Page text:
Here are 8 things that you should ask your customers before offering credit terms.

6. Know how to respond to common late payment excuses

Some customers will respond to your requests for payment with excuses for the delay, which can be frustrating and tricky to navigate. Whilst sometimes these can be genuine, more often than not they are merely stalling tactics. By having default responses to the most common excuses, however, you can diplomatically find out whether they are telling the truth and quickly resolve any genuine issues to speed up the payment process.

Here’s how to respond to the most common late payment excuses.

7. Remind customers of your late payment procedure

Make sure that your customers are aware of what happens in the event of late payment from the outset. This can include charging late payment interest, outsourcing the debt to a collection agency or taking legal action. Knowing this upfront will give your customers further incentive to pay on time and, in the event that they don’t, you can follow your procedure without feeling like you’re taking unnecessary measures.

Discover how much late payment interest you could charge.

8. Set terms and expectations early on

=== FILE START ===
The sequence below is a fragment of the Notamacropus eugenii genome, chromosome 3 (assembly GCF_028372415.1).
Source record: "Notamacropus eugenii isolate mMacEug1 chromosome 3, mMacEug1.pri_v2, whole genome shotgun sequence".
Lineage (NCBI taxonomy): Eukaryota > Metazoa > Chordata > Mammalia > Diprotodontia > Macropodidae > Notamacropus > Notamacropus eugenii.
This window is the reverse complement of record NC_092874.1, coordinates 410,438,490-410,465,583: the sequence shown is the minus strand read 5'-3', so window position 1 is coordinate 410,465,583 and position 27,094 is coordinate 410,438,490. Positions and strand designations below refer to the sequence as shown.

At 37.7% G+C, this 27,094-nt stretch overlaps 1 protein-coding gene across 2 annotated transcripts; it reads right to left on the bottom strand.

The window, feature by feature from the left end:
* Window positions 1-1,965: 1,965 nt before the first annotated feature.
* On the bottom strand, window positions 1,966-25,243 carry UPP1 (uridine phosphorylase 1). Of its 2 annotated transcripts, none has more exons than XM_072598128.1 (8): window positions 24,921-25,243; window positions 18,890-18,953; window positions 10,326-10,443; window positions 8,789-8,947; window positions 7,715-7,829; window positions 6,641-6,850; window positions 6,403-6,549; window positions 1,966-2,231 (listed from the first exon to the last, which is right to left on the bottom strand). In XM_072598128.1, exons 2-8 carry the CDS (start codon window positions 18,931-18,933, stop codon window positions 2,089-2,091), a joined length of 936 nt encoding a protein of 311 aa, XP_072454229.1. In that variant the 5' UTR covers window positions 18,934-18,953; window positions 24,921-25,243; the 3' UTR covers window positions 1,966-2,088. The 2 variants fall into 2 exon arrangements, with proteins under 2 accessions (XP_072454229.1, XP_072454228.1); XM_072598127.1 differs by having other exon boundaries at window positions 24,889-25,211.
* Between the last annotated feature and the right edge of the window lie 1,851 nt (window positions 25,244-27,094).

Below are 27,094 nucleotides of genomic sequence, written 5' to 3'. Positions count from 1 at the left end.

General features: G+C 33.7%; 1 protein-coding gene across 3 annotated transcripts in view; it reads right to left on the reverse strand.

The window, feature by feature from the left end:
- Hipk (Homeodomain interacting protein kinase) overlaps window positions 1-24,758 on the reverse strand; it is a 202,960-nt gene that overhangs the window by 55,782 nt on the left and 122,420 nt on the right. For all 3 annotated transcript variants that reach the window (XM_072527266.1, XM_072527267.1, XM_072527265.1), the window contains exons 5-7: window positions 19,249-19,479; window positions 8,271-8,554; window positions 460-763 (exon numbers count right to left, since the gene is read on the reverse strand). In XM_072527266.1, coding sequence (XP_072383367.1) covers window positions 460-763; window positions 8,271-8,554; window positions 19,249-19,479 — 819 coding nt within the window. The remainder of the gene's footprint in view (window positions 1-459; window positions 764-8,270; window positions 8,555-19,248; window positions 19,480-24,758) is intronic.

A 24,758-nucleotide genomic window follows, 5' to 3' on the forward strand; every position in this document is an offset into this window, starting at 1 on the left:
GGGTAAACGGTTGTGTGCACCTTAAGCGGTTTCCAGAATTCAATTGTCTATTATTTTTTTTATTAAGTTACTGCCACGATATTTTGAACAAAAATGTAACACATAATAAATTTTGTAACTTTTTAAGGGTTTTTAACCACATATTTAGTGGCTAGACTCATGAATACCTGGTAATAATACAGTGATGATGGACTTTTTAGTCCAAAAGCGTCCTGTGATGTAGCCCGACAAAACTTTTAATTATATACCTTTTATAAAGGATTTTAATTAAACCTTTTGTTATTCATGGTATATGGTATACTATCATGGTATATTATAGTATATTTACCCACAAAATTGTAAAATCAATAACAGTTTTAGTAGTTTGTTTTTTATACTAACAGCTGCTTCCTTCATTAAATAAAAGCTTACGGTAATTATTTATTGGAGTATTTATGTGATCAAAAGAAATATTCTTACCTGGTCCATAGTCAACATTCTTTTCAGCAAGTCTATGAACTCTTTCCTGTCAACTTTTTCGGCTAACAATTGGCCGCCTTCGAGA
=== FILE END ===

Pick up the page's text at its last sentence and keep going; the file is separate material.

Similarly, by informing customers of your terms and conditions at the outset, you can establish expectations for both parties and avoid any potential awkwardness in the future. Plus, in the event something does go wrong, by being able to demonstrate your customer was aware of your terms in the first place, you’ll have solid evidence that you can refer to – and rely on should a debt collection agency be instructed or legal action commenced.

Read more about what to include in your terms and conditions.

9. Engage a specialist debt collection agency

There may come a time when you have done all you can internally to chase an overdue invoice without success. If your customer continues to refuse to pay or even to engage with you, a specialist debt collection agency can add a bit more weight to the conversation whilst giving you back the time to focus on newer invoices. By choosing a professional and reputable company to instruct, you can be sure that the agency will be mindful of your customer relationships whilst communicating with them.

Here’s how to identify a suitable debt collection agency.

10. Know when to seek additional help

Similarly, if you’re struggling with how hard to chase customers through fear of upsetting them, you could benefit from outsourcing all or part of your credit control function to a specialist company. Credit control agencies act as an extension of your own team, building rapports with customers to ensure timely payment and giving you back the time to focus on other aspects of your business.

Would outsourcing your credit control benefit your business?


If you have any overdue invoices you’re finding difficult to collect and would like to discuss the options available, please contact our expert team of collections consultants. An award-winning and FCA-authorised debt collection and credit control agency, we have over 20 years’ experience of collecting invoices on behalf of our clients whilst preserving their all-important customer relationships. Call 0800 9774848 or schedule a call back at a convenient time, or alternatively get a debt recovery quote.